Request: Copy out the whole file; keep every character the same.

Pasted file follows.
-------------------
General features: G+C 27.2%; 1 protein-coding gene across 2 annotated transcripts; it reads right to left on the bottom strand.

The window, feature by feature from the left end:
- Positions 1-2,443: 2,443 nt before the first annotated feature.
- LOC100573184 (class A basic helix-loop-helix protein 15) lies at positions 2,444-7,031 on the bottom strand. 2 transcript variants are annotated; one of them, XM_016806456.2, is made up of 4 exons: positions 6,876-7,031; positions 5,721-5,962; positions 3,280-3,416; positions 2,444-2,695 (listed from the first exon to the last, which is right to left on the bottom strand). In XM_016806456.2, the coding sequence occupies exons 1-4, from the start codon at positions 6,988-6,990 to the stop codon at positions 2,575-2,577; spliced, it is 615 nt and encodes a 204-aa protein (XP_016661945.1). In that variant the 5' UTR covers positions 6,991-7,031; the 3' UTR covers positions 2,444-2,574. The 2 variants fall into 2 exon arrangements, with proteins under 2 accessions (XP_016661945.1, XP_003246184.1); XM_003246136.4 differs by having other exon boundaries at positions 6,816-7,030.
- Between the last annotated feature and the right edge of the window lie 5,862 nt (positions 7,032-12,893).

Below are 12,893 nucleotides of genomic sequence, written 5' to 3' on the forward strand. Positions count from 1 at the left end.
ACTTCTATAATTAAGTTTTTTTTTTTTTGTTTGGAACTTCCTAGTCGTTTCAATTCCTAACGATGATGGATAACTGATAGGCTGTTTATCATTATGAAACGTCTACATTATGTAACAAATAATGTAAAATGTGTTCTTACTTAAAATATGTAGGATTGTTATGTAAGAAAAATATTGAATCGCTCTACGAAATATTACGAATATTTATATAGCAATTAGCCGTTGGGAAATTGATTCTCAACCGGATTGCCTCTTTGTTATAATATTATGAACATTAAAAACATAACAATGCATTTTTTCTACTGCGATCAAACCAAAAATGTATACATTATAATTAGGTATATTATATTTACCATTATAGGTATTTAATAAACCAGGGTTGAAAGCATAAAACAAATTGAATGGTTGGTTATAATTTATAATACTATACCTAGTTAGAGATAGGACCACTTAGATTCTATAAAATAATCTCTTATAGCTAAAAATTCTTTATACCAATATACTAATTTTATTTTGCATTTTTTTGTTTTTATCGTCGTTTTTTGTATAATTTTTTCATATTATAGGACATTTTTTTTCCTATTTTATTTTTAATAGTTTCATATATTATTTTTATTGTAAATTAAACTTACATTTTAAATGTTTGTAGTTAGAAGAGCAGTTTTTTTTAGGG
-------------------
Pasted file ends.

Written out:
General features: G+C 27.2%; 1 protein-coding gene across 2 annotated transcripts; it reads right to left on the bottom strand.

The window, feature by feature from the left end:
- Positions 1-2,443: 2,443 nt before the first annotated feature.
- LOC100573184 (class A basic helix-loop-helix protein 15) lies at positions 2,444-7,031 on the bottom strand. 2 transcript variants are annotated; one of them, XM_016806456.2, is made up of 4 exons: positions 6,876-7,031; positions 5,721-5,962; positions 3,280-3,416; positions 2,444-2,695 (listed from the first exon to the last, which is right to left on the bottom strand). In XM_016806456.2, the coding sequence occupies exons 1-4, from the start codon at positions 6,988-6,990 to the stop codon at positions 2,575-2,577; spliced, it is 615 nt and encodes a 204-aa protein (XP_016661945.1). In that variant the 5' UTR covers positions 6,991-7,031; the 3' UTR covers positions 2,444-2,574. The 2 variants fall into 2 exon arrangements, with proteins under 2 accessions (XP_016661945.1, XP_003246184.1); XM_003246136.4 differs by having other exon boundaries at positions 6,816-7,030.
- Between the last annotated feature and the right edge of the window lie 5,862 nt (positions 7,032-12,893).

Below are 12,893 nucleotides of genomic sequence, written 5' to 3' on the forward strand. Positions count from 1 at the left end.
ACTTCTATAATTAAGTTTTTTTTTTTTTGTTTGGAACTTCCTAGTCGTTTCAATTCCTAACGATGATGGATAACTGATAGGCTGTTTATCATTATGAAACGTCTACATTATGTAACAAATAATGTAAAATGTGTTCTTACTTAAAATATGTAGGATTGTTATGTAAGAAAAATATTGAATCGCTCTACGAAATATTACGAATATTTATATAGCAATTAGCCGTTGGGAAATTGATTCTCAACCGGATTGCCTCTTTGTTATAATATTATGAACATTAAAAACATAACAATGCATTTTTTCTACTGCGATCAAACCAAAAATGTATACATTATAATTAGGTATATTATATTTACCATTATAGGTATTTAATAAACCAGGGTTGAAAGCATAAAACAAATTGAATGGTTGGTTATAATTTATAATACTATACCTAGTTAGAGATAGGACCACTTAGATTCTATAAAATAATCTCTTATAGCTAAAAATTCTTTATACCAATATACTAATTTTATTTTGCATTTTTTTGTTTTTATCGTCGTTTTTTGTATAATTTTTTCATATTATAGGACATTTTTTTTCCTATTTTATTTTTAATAGTTTCATATATTATTTTTATTGTAAATTAAACTTACATTTTAAATGTTTGTAGTTAGAAGAGCAGTTTTTTTTAGGG